Published by BOOM! Box
Written by: Noelle Stevenson & Grace Ellis
Illustrated by: Brooke Allen
Colours by: Maarta Laiho
Letters by: Aubrey Aiese
The magical summer romp continues with action and adventure aplenty in this third installment of Lumberjanes. Following the events of last month’s issue, the friends now find themselves in a mysterious underground tunnel, and it isn’t long before they encounter such fantastical things as talking statues and death-defying math problems in their bid to escape and return to camp.
Writers Noelle Stevenson and Grace Ellis very capably keep up a fast pace here, putting the scouts through a series of physical and intellectual challenges as they journey through the tunnel. What’s even better is that each Lumberjane is allowed to shine in each challenge: April arm-wrestles a Greek statue into submission (and I love that it’s the fashionable, conventionally feminine character who is the strongest in this regard), Ripley canon-balls another, Molly deduces the anagrams that finally lead them up to the surface, and so on. All appended with a healthy dose of team-work and banter, of course. There are also references to incidents that occurred in issue #1, which very deftly inform the reader that yes, there is an overarching plot at work here.
All that said, casual readers – or perhaps just forgetful ones like me – might find it confusing to keep track of each character, and this is a problem that has persisted from the first issue of the comic. It might just be a pitfall of group ensemble books, but something as simple as a character legend would at least ensure that readers don’t get to the end of the book wondering what that one character was called (Jo, in this instance).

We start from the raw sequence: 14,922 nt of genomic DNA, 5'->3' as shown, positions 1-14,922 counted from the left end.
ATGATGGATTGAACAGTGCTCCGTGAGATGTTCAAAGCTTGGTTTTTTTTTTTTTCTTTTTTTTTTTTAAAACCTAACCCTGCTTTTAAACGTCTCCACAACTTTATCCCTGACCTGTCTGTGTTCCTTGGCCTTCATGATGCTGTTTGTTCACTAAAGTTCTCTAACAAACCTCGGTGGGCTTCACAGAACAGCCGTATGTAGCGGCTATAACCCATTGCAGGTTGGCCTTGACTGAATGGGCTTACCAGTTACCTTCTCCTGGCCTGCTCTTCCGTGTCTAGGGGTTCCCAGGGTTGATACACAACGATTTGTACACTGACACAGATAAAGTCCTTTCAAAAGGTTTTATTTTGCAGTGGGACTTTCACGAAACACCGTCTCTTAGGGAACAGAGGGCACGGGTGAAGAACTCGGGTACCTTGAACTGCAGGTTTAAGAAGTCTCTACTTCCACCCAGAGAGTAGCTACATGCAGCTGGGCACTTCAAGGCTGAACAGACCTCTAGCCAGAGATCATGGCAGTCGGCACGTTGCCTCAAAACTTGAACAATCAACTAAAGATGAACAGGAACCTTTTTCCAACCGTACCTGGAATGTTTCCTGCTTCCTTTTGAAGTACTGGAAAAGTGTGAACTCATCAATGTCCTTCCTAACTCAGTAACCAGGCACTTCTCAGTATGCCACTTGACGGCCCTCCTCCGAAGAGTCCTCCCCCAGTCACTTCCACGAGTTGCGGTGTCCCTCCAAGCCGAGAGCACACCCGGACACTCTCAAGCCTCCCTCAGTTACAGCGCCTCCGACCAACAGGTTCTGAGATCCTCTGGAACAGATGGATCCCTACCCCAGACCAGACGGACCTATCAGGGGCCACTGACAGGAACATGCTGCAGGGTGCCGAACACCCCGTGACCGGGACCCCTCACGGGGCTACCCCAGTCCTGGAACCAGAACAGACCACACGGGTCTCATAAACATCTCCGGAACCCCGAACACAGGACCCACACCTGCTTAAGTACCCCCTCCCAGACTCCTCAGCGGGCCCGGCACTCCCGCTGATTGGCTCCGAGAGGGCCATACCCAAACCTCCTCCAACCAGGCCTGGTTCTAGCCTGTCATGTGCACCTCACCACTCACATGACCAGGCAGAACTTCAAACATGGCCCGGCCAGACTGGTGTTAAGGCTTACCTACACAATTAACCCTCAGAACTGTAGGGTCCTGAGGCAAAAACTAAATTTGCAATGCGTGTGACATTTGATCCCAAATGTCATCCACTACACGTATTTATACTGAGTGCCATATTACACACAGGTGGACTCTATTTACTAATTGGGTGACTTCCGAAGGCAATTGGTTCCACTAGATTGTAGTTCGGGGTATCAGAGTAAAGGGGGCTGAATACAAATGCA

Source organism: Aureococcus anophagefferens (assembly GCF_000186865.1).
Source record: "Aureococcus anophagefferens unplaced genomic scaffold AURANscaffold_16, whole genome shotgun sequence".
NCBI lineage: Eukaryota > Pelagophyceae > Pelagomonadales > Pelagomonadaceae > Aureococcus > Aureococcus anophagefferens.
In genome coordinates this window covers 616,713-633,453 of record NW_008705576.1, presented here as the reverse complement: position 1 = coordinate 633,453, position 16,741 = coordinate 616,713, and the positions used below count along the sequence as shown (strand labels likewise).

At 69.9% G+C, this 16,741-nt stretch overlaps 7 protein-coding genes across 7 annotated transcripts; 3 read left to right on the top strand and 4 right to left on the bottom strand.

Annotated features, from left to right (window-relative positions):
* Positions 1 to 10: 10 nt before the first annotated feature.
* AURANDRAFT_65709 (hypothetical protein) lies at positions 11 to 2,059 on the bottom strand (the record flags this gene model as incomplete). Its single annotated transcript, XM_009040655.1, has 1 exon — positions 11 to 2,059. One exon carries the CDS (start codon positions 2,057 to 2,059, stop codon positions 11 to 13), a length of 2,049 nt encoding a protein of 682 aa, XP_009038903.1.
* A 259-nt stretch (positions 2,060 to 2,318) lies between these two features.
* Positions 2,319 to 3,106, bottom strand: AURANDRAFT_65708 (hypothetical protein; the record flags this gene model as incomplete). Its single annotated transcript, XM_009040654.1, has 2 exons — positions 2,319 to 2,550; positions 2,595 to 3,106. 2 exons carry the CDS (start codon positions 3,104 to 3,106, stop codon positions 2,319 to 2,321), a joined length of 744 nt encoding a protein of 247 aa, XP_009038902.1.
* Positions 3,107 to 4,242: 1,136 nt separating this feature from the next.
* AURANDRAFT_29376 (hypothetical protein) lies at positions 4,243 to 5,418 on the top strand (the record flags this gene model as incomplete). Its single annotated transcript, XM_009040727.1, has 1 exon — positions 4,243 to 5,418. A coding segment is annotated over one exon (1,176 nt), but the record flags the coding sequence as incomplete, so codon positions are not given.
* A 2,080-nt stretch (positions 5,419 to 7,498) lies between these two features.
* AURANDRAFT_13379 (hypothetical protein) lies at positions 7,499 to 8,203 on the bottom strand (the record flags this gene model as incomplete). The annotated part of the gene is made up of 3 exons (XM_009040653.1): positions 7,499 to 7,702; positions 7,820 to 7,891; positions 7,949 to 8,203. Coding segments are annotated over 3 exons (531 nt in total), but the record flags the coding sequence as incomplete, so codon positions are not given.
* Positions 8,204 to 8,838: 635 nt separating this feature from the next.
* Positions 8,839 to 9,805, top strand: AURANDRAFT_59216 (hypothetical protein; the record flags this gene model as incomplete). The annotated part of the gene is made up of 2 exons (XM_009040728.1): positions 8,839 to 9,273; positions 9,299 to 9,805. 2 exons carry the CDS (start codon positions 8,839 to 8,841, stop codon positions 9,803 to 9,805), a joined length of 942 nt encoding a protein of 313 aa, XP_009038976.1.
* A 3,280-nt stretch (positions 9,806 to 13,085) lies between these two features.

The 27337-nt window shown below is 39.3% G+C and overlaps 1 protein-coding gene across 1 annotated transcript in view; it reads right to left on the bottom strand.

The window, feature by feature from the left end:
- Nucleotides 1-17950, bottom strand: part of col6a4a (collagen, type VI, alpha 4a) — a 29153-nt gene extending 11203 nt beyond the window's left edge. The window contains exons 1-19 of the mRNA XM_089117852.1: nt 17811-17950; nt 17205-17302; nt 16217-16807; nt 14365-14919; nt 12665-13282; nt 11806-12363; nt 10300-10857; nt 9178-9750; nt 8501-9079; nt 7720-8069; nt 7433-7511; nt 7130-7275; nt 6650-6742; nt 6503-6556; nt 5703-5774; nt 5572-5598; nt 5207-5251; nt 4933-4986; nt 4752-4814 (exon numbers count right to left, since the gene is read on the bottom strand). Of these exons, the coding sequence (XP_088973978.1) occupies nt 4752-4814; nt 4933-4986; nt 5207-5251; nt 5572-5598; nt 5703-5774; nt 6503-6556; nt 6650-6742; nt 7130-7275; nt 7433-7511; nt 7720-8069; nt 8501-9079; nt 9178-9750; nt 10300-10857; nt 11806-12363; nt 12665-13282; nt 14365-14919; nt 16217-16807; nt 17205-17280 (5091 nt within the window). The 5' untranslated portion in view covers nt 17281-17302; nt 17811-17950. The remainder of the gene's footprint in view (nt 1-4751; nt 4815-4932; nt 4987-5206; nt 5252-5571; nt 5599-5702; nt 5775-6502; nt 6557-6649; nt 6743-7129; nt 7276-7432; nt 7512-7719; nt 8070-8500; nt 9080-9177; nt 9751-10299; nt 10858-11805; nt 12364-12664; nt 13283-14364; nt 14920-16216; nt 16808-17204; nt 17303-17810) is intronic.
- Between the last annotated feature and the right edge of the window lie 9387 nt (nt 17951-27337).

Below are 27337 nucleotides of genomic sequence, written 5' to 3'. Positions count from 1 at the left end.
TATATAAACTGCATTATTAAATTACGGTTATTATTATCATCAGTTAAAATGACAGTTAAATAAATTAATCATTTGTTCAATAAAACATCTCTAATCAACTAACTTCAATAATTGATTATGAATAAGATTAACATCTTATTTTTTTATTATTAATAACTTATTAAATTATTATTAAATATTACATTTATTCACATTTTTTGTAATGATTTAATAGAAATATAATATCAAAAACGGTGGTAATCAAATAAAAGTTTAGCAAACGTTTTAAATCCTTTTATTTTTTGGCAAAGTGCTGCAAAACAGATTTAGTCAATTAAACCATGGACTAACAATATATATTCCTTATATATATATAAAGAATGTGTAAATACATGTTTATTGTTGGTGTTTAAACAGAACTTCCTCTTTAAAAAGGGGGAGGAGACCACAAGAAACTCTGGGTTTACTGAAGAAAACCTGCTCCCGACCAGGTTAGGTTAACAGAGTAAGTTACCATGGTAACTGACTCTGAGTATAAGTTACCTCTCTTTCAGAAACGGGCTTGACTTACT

But as I’ve noted previously, at least each Lumberjane has a strong, visual look all of her own, and Brooke Allen’s art continues to go above and beyond in keeping up with the non-stop story by Stevenson and Ellis. The composition of each page is beautifully thought out, allowing the story to flow easily despite the many twists and turns. I particularly enjoyed Allen’s use of perspective to depict the vastness – and beauty – of the underground tunnel. Don’t be misled, however – the scenery and characters themselves are both of equal importance in each page. Under Allen’s hand, the Lumberjanes are animated and expressive, and the art compensates for any problems that the script has in distinguishing each of the scouts. Adding a bright, vibrant feel to the proceedings are Maarta Laiho’s colours: almost the entire book occurs underground, sure, but Laiho cleverly uses reds and oranges to create an appropriate atmosphere, rather than just dosing the pages with a hefty dose of black/dark grey. Kudos also to Aubrey Aiese, whose speech-bubble placement is far more skillful than most comics I’ve read in recent times, making this issue an effortless and easy read.
Overall, with its straightforward story-telling and emphasis on friendship and female agency, Lumberjanes continues to be a great all-ages comic that is both intelligent and fun. Should you consider putting this into the hands of any young people in your vicinity? Yes, absolutely.